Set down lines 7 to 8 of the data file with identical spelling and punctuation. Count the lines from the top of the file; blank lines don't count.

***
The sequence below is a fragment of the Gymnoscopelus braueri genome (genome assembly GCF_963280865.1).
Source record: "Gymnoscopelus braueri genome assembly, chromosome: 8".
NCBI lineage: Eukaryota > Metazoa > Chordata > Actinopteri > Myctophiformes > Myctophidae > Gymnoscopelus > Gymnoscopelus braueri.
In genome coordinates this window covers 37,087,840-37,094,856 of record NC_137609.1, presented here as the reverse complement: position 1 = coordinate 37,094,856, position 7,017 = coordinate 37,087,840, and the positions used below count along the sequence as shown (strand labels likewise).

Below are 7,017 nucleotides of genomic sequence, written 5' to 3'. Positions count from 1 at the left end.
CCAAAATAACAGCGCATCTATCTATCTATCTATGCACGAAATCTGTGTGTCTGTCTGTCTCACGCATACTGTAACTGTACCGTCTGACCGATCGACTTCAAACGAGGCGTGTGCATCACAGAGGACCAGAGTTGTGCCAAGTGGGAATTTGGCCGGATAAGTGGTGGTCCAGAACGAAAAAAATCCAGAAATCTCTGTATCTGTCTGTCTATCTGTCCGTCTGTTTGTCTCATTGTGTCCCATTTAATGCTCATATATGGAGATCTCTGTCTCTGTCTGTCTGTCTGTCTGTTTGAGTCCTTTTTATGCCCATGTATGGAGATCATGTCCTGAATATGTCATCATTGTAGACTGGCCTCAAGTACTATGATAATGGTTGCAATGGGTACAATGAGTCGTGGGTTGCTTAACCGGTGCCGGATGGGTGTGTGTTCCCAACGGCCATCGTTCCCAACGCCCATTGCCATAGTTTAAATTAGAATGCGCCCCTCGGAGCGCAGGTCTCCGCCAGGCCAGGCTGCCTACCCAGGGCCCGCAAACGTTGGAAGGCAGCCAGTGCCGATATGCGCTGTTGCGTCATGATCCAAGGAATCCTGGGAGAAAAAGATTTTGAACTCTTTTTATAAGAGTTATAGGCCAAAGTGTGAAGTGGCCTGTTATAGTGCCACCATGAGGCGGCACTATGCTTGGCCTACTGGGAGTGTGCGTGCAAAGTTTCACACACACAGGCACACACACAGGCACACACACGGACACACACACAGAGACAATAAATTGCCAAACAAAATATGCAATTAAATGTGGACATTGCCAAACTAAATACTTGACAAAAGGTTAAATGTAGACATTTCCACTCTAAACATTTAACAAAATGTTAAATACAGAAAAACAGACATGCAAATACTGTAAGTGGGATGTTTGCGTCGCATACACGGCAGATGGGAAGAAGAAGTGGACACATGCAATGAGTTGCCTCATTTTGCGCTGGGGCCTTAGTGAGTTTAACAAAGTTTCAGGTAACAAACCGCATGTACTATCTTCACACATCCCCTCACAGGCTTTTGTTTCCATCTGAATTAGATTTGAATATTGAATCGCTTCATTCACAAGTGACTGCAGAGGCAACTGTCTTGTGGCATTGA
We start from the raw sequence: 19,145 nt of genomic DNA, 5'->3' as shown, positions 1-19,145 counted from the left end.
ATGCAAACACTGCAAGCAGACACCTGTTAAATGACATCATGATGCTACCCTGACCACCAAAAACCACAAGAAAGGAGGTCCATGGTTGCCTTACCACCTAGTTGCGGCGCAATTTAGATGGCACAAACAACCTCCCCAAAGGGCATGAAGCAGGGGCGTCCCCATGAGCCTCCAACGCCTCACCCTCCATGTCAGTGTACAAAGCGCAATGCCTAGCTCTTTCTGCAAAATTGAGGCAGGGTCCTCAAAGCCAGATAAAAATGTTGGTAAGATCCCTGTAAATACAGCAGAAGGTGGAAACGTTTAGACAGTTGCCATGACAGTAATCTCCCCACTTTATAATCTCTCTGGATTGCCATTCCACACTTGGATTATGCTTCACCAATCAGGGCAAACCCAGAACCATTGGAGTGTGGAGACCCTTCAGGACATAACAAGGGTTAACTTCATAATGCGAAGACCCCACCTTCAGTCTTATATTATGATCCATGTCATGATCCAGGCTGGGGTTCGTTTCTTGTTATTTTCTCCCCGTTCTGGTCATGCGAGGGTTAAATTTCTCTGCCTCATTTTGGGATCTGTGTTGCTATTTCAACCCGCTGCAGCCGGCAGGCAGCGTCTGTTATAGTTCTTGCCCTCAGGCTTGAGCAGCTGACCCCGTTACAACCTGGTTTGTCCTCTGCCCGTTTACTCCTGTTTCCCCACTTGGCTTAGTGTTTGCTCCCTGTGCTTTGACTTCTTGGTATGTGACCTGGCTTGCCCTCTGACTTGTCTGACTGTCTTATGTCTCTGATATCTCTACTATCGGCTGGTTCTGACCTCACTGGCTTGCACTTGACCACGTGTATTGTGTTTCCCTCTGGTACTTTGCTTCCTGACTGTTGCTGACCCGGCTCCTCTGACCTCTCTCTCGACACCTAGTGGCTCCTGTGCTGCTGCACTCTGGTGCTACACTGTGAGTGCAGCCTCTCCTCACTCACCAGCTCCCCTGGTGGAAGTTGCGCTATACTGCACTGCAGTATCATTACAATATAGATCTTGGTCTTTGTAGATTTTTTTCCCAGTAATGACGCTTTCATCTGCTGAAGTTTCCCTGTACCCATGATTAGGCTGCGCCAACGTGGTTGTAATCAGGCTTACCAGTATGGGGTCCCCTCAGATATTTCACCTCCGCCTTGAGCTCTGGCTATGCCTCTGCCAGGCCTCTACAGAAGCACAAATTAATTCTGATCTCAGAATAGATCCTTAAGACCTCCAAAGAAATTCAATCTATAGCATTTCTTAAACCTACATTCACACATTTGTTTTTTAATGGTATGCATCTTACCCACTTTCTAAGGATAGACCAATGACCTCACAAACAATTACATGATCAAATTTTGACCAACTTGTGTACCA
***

We start from the raw sequence: 19,145 nt of genomic DNA, 5'->3' as shown, positions 1-19,145 counted from the left end.
ATGCAAACACTGCAAGCAGACACCTGTTAAATGACATCATGATGCTACCCTGACCACCAAAAACCACAAGAAAGGAGGTCCATGGTTGCCTTACCACCTAGTTGCGGCGCAATTTAGATGGCACAAACAACCTCCCCAAAGGGCATGAAGCAGGGGCGTCCCCATGAGCCTCCAACGCCTCACCCTCCATGTCAGTGTACAAAGCGCAATGCCTAGCTCTTTCTGCAAAATTGAGGCAGGGTCCTCAAAGCCAGATAAAAATGTTGGTAAGATCCCTGTAAATACAGCAGAAGGTGGAAACGTTTAGACAGTTGCCATGACAGTAATCTCCCCACTTTATAATCTCTCTGGATTGCCATTCCACACTTGGATTATGCTTCACCAATCAGGGCAAACCCAGAACCATTGGAGTGTGGAGACCCTTCAGGACATAACAAGGGTTAACTTCATAATGCGAAGACCCCACCTTCAGTCTTATATTATGATCCATGTCATGATCCAGGCTGGGGTTCGTTTCTTGTTATTTTCTCCCCGTTCTGGTCATGCGAGGGTTAAATTTCTCTGCCTCATTTTGGGATCTGTGTTGCTATTTCAACCCGCTGCAGCCGGCAGGCAGCGTCTGTTATAGTTCTTGCCCTCAGGCTTGAGCAGCTGACCCCGTTACAACCTGGTTTGTCCTCTGCCCGTTTACTCCTGTTTCCCCACTTGGCTTAGTGTTTGCTCCCTGTGCTTTGACTTCTTGGTATGTGACCTGGCTTGCCCTCTGACTTGTCTGACTGTCTTATGTCTCTGATATCTCTACTATCGGCTGGTTCTGACCTCACTGGCTTGCACTTGACCACGTGTATTGTGTTTCCCTCTGGTACTTTGCTTCCTGACTGTTGCTGACCCGGCTCCTCTGACCTCTCTCTCGACACCTAGTGGCTCCTGTGCTGCTGCACTCTGGTGCTACACTGTGAGTGCAGCCTCTCCTCACTCACCAGCTCCCCTGGTGGAAGTTGCGCTATACTGCACTGCAGTATCATTACAATATAGATCTTGGTCTTTGTAGATTTTTTTCCCAGTAATGACGCTTTCATCTGCTGAAGTTTCCCTGTACCCATGATTAGGCTGCGCCAACGTGGTTGTAATCAGGCTTACCAGTATGGGGTCCCCTCAGATATTTCACCTCCGCCTTGAGCTCTGGCTATGCCTCTGCCAGGCCTCTACAGAAGCACAAATTAATTCTGATCTCAGAATAGATCCTTAAGACCTCCAAAGAAATTCAATCTATAGCATTTCTTAAACCTACATTCACACATTTGTTTTTTAATGGTATGCATCTTACCCACTTTCTAAGGATAGACCAATGACCTCACAAACAATTACATGATCAAATTTTGACCAACTTGTGTACCA